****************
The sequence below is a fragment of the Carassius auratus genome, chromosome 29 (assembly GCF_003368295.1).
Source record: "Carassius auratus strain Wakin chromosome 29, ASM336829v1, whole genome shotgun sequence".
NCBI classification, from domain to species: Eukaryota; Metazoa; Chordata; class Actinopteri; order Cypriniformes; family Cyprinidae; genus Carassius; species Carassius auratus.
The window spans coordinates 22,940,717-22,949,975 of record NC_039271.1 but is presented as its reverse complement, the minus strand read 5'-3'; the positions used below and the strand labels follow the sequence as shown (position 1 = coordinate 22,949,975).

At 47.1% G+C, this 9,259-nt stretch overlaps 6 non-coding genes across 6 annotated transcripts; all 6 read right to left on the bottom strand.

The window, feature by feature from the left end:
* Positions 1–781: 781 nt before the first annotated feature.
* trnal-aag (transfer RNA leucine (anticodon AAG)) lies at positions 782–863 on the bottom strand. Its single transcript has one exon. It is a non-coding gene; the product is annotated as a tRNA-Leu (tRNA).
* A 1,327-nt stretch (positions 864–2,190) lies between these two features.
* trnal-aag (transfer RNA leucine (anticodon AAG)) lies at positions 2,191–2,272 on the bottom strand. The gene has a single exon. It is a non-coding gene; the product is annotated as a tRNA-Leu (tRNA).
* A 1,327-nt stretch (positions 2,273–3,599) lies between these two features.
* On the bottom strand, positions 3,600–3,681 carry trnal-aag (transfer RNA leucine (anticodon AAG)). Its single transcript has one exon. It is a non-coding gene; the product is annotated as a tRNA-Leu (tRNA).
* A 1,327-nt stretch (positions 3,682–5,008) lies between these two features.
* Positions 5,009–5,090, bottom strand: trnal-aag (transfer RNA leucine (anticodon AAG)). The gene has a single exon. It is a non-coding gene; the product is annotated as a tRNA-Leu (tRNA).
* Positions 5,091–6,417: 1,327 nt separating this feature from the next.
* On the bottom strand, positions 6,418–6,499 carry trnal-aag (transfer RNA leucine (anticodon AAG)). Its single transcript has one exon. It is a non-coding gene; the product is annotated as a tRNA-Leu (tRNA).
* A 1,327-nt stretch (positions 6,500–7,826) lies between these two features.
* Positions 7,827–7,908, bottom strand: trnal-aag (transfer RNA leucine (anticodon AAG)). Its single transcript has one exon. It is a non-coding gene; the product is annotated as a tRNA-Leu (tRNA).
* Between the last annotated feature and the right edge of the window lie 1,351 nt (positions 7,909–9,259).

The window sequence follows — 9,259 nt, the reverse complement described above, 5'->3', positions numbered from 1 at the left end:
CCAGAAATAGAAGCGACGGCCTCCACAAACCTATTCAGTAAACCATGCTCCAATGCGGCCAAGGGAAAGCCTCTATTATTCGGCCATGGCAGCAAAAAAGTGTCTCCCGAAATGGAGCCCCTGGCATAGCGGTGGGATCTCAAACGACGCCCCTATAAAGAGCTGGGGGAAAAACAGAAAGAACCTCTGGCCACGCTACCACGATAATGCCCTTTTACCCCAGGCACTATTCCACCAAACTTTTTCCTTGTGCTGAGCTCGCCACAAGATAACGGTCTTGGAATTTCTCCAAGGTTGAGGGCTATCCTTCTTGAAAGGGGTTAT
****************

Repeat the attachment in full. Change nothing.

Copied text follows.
The sequence below is a fragment of the Carassius auratus genome, chromosome 29 (assembly GCF_003368295.1).
Source record: "Carassius auratus strain Wakin chromosome 29, ASM336829v1, whole genome shotgun sequence".
NCBI classification, from domain to species: Eukaryota; Metazoa; Chordata; class Actinopteri; order Cypriniformes; family Cyprinidae; genus Carassius; species Carassius auratus.
The window spans coordinates 22,940,717-22,949,975 of record NC_039271.1 but is presented as its reverse complement, the minus strand read 5'-3'; the positions used below and the strand labels follow the sequence as shown (position 1 = coordinate 22,949,975).

At 47.1% G+C, this 9,259-nt stretch overlaps 6 non-coding genes across 6 annotated transcripts; all 6 read right to left on the bottom strand.

The window, feature by feature from the left end:
* Positions 1–781: 781 nt before the first annotated feature.
* trnal-aag (transfer RNA leucine (anticodon AAG)) lies at positions 782–863 on the bottom strand. Its single transcript has one exon. It is a non-coding gene; the product is annotated as a tRNA-Leu (tRNA).
* A 1,327-nt stretch (positions 864–2,190) lies between these two features.
* trnal-aag (transfer RNA leucine (anticodon AAG)) lies at positions 2,191–2,272 on the bottom strand. The gene has a single exon. It is a non-coding gene; the product is annotated as a tRNA-Leu (tRNA).
* A 1,327-nt stretch (positions 2,273–3,599) lies between these two features.
* On the bottom strand, positions 3,600–3,681 carry trnal-aag (transfer RNA leucine (anticodon AAG)). Its single transcript has one exon. It is a non-coding gene; the product is annotated as a tRNA-Leu (tRNA).
* A 1,327-nt stretch (positions 3,682–5,008) lies between these two features.
* Positions 5,009–5,090, bottom strand: trnal-aag (transfer RNA leucine (anticodon AAG)). The gene has a single exon. It is a non-coding gene; the product is annotated as a tRNA-Leu (tRNA).
* Positions 5,091–6,417: 1,327 nt separating this feature from the next.
* On the bottom strand, positions 6,418–6,499 carry trnal-aag (transfer RNA leucine (anticodon AAG)). Its single transcript has one exon. It is a non-coding gene; the product is annotated as a tRNA-Leu (tRNA).
* A 1,327-nt stretch (positions 6,500–7,826) lies between these two features.
* Positions 7,827–7,908, bottom strand: trnal-aag (transfer RNA leucine (anticodon AAG)). Its single transcript has one exon. It is a non-coding gene; the product is annotated as a tRNA-Leu (tRNA).
* Between the last annotated feature and the right edge of the window lie 1,351 nt (positions 7,909–9,259).

The window sequence follows — 9,259 nt, the reverse complement described above, 5'->3', positions numbered from 1 at the left end:
CCAGAAATAGAAGCGACGGCCTCCACAAACCTATTCAGTAAACCATGCTCCAATGCGGCCAAGGGAAAGCCTCTATTATTCGGCCATGGCAGCAAAAAAGTGTCTCCCGAAATGGAGCCCCTGGCATAGCGGTGGGATCTCAAACGACGCCCCTATAAAGAGCTGGGGGAAAAACAGAAAGAACCTCTGGCCACGCTACCACGATAATGCCCTTTTACCCCAGGCACTATTCCACCAAACTTTTTCCTTGTGCTGAGCTCGCCACAAGATAACGGTCTTGGAATTTCTCCAAGGTTGAGGGCTATCCTTCTTGAAAGGGGTTAT